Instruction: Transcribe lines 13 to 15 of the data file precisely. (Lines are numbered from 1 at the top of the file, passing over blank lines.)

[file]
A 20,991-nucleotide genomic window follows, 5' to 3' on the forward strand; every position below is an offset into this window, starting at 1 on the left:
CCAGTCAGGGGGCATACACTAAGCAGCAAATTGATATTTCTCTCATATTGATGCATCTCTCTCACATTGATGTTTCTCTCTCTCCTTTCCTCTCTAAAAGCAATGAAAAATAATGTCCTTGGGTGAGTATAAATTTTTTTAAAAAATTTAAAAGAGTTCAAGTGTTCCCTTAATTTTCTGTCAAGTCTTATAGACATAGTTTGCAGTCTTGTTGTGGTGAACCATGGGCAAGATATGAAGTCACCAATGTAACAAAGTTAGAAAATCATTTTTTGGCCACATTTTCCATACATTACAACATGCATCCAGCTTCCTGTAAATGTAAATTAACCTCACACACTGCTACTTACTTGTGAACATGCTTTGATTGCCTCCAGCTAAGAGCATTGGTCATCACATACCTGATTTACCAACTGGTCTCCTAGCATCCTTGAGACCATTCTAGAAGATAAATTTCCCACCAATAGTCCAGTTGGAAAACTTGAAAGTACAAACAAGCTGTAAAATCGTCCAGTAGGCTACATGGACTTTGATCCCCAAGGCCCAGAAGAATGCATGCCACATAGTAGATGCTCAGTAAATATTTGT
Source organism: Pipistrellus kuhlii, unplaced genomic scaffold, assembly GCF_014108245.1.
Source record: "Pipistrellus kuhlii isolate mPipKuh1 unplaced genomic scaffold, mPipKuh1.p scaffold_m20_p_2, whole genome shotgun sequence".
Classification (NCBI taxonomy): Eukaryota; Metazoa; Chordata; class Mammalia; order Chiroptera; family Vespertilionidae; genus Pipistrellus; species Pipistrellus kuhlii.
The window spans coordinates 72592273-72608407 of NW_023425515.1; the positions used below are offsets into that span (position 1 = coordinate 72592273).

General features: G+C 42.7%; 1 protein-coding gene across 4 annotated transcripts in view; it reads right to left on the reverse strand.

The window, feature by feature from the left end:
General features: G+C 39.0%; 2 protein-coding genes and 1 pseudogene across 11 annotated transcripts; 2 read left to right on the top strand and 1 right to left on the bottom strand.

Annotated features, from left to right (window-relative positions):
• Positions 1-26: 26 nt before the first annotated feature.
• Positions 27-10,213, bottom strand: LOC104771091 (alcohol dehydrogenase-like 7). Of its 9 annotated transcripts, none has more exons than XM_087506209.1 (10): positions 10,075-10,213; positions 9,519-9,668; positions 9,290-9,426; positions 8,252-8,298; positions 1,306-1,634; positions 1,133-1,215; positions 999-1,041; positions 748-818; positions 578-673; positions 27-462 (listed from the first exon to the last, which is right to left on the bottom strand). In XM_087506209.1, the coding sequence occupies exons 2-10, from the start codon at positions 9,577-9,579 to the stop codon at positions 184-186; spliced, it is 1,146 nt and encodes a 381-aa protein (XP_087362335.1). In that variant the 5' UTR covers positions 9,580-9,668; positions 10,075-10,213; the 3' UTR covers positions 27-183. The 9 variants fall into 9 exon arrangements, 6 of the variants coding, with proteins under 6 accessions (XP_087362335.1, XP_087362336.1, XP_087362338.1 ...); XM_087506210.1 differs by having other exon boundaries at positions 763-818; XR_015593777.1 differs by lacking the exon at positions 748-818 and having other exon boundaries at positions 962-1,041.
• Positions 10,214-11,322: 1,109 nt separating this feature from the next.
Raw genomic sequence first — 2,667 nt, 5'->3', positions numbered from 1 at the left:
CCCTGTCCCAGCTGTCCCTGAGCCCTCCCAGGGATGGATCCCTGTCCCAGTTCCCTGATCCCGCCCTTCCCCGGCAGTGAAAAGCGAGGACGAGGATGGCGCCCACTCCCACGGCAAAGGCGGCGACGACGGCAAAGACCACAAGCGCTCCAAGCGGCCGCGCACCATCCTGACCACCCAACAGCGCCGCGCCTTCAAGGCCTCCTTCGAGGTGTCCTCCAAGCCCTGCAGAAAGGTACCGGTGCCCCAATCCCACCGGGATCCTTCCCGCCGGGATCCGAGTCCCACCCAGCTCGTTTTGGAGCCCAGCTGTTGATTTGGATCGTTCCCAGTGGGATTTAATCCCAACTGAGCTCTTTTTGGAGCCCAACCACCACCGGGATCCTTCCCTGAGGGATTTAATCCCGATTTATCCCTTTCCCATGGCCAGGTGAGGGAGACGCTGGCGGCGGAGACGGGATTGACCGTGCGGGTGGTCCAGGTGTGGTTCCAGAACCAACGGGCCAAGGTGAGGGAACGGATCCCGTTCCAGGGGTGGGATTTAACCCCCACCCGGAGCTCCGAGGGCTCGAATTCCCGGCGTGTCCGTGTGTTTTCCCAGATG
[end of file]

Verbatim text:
• Positions 10,214-11,322: 1,109 nt separating this feature from the next.
Raw genomic sequence first — 2,667 nt, 5'->3', positions numbered from 1 at the left:
CCCTGTCCCAGCTGTCCCTGAGCCCTCCCAGGGATGGATCCCTGTCCCAGTTCCCTGATCCCGCCCTTCCCCGGCAGTGAAAAGCGAGGACGAGGATGGCGCCCACTCCCACGGCAAAGGCGGCGACGACGGCAAAGACCACAAGCGCTCCAAGCGGCCGCGCACCATCCTGACCACCCAACAGCGCCGCGCCTTCAAGGCCTCCTTCGAGGTGTCCTCCAAGCCCTGCAGAAAGGTACCGGTGCCCCAATCCCACCGGGATCCTTCCCGCCGGGATCCGAGTCCCACCCAGCTCGTTTTGGAGCCCAGCTGTTGATTTGGATCGTTCCCAGTGGGATTTAATCCCAACTGAGCTCTTTTTGGAGCCCAACCACCACCGGGATCCTTCCCTGAGGGATTTAATCCCGATTTATCCCTTTCCCATGGCCAGGTGAGGGAGACGCTGGCGGCGGAGACGGGATTGACCGTGCGGGTGGTCCAGGTGTGGTTCCAGAACCAACGGGCCAAGGTGAGGGAACGGATCCCGTTCCAGGGGTGGGATTTAACCCCCACCCGGAGCTCCGAGGGCTCGAATTCCCGGCGTGTCCGTGTGTTTTCCCAGATG